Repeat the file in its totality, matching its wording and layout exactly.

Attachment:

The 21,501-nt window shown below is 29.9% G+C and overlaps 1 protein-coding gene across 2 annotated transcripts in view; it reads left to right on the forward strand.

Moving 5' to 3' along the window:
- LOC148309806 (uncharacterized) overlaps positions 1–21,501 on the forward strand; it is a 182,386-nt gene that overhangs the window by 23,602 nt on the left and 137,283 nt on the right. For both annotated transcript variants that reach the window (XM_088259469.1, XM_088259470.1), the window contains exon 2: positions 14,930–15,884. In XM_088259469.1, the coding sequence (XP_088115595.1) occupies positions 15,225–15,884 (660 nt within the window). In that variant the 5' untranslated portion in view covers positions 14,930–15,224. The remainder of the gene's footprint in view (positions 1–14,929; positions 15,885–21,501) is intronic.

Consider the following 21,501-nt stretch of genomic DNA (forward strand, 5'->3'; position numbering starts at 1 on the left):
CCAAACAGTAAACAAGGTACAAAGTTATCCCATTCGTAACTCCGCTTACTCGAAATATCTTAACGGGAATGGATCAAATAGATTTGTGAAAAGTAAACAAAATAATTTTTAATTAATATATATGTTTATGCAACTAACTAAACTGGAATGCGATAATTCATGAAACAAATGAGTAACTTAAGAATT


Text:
The 21,501-nt window shown below is 29.9% G+C and overlaps 1 protein-coding gene across 2 annotated transcripts in view; it reads left to right on the forward strand.

Moving 5' to 3' along the window:
- LOC148309806 (uncharacterized) overlaps positions 1–21,501 on the forward strand; it is a 182,386-nt gene that overhangs the window by 23,602 nt on the left and 137,283 nt on the right. For both annotated transcript variants that reach the window (XM_088259469.1, XM_088259470.1), the window contains exon 2: positions 14,930–15,884. In XM_088259469.1, the coding sequence (XP_088115595.1) occupies positions 15,225–15,884 (660 nt within the window). In that variant the 5' untranslated portion in view covers positions 14,930–15,224. The remainder of the gene's footprint in view (positions 1–14,929; positions 15,885–21,501) is intronic.

Consider the following 21,501-nt stretch of genomic DNA (forward strand, 5'->3'; position numbering starts at 1 on the left):
CCAAACAGTAAACAAGGTACAAAGTTATCCCATTCGTAACTCCGCTTACTCGAAATATCTTAACGGGAATGGATCAAATAGATTTGTGAAAAGTAAACAAAATAATTTTTAATTAATATATATGTTTATGCAACTAACTAAACTGGAATGCGATAATTCATGAAACAAATGAGTAACTTAAGAATT